After the crowd thins, the view opens out. And it's as amazing as you've heard.
Image 
© Anita Isalska. See more on my Flickr page.
Now you're free to wander the charbagh (traditional Persian-style gardens) and contemplate the splendid symmetry of the world's most famous mausoleum. The finely manicured grounds are divided up by sunken baths and fountains, to evoke the lush Paradise of the Quran.

Four minarets surround the principal dome of the Taj Mahal.
Image 
© Anita Isalska. See more on my Flickr page.
Lift your jaw from the floor for long enough to ponder on what you're seeing. The Taj is an intriguing blend of different architectural styles: the chief mosaic maker was from Delhi, the dome is a Turkish design, the Taj's calligraphy was perfected in the Syrian style and gems were inlaid by South Indian artists.

Quranic script inlaid gemstones in the pure white marble.
Image 
© Anita Isalska. See more on my Flickr page.
Quranic verses wind their way above the gateway and in a stroke of design virtuosity, the size of the inlaid characters increases the further up the wall you go, so they can be read from a distance.

Definitely a site that benefits from slow exploration.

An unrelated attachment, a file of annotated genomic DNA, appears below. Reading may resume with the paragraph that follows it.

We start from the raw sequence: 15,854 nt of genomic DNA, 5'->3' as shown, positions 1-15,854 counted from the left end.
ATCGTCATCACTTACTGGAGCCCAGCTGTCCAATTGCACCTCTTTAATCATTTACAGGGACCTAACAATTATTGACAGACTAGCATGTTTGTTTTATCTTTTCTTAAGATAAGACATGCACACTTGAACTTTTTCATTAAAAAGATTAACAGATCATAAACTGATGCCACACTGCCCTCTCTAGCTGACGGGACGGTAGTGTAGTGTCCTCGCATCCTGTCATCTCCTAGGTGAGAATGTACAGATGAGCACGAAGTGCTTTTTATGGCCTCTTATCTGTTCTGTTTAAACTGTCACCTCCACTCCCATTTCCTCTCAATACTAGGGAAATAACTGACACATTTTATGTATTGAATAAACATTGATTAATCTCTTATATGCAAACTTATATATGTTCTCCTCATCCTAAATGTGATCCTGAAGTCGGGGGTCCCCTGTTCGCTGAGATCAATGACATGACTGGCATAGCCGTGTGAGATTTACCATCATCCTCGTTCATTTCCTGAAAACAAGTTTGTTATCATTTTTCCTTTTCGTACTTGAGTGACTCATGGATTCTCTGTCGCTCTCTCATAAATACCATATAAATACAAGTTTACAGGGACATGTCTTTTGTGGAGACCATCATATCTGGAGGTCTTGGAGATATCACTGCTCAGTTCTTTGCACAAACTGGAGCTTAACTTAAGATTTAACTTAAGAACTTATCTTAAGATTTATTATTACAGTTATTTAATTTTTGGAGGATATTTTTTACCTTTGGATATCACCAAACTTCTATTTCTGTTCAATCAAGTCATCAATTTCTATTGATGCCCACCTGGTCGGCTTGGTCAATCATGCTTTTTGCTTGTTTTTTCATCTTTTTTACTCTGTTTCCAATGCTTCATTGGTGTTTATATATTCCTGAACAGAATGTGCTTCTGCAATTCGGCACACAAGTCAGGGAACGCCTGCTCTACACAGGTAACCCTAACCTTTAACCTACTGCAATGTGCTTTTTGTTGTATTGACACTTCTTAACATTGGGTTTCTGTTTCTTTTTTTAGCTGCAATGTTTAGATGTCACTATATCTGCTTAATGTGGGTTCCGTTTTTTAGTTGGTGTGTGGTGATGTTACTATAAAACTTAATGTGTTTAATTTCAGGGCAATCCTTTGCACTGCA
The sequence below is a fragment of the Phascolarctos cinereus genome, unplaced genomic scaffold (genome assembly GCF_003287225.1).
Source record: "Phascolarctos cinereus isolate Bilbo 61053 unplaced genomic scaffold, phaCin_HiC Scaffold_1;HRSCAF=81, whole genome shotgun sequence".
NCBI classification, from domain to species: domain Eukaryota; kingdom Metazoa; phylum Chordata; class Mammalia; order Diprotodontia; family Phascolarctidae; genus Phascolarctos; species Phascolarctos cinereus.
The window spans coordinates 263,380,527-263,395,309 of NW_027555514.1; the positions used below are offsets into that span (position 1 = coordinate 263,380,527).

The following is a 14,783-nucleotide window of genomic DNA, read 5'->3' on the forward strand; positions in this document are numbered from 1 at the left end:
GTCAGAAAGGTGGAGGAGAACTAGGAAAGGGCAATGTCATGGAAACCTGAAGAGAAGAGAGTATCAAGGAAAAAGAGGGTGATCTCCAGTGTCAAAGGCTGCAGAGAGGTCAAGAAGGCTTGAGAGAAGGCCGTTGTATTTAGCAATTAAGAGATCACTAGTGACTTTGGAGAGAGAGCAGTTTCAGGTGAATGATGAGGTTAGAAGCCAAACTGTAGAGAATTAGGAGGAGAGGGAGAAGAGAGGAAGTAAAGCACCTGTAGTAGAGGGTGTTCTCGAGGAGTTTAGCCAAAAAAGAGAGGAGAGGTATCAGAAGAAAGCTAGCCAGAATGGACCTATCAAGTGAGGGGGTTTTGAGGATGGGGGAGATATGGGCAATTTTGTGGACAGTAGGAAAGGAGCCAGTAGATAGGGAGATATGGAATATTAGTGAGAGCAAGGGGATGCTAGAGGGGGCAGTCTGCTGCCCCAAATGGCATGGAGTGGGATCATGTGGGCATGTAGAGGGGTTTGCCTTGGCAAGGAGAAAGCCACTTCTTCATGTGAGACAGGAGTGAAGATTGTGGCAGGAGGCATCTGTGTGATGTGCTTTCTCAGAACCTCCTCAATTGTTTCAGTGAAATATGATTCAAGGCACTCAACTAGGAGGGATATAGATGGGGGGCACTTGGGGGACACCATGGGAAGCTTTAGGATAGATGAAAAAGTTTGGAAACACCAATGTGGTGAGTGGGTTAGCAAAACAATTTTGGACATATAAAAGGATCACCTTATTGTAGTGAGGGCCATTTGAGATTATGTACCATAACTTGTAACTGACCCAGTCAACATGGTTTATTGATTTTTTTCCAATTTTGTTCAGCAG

Image 
© Anita Isalska. See more on my Flickr page.
Each of the four towers on each corner of the Taj is 40m tall. These gigantic constructions are working minarets, from which a muezzin can chant the Islamic call to prayer.

The gemstones on every wall are so perfectly inlaid that the wall feels smooth.
Image 
© Anita Isalska. See more on my Flickr page.
It took 20,000 pairs of hands to design and create the Taj Mahal, with no detail left unpolished. Gemstones are set so smoothly into the white marble that surfaces feel perfectly smooth.

Floral carvings on every corner.
Image 
© Anita Isalska. See more on my Flickr page.
Expert artists, marble workers and designers were summoned not only from across India, but from Persia, Syria and Uzbekistan to complete this master work. It took 21 years to complete, by which time a different political landscape was evolving. Shah Jahan, who built the Taj in memory of Mumtaz, would find his regent defeated in battle by his own son, Aurangzeb, who declared his father unfit to rule. Shah Jahan was imprisoned in Agra Fort, where he was able to live out his days gazing out at his beloved Taj.

A final glimpse of the Taj (in my friend Nidhika's sunglasses) before leaving...
Image 
© Anita Isalska. See more on my Flickr page.
And it's a sight that leaves visitors spellbound to this day. I was overwhelmed imagining the number of stoneworkers, artists and logicians who lent their craft to the creation of this world wonder. If you are lucky enough to visit, do their toil justice by taking your time to explore the grounds and drink in the Taj's beauty and complexity at your own pace.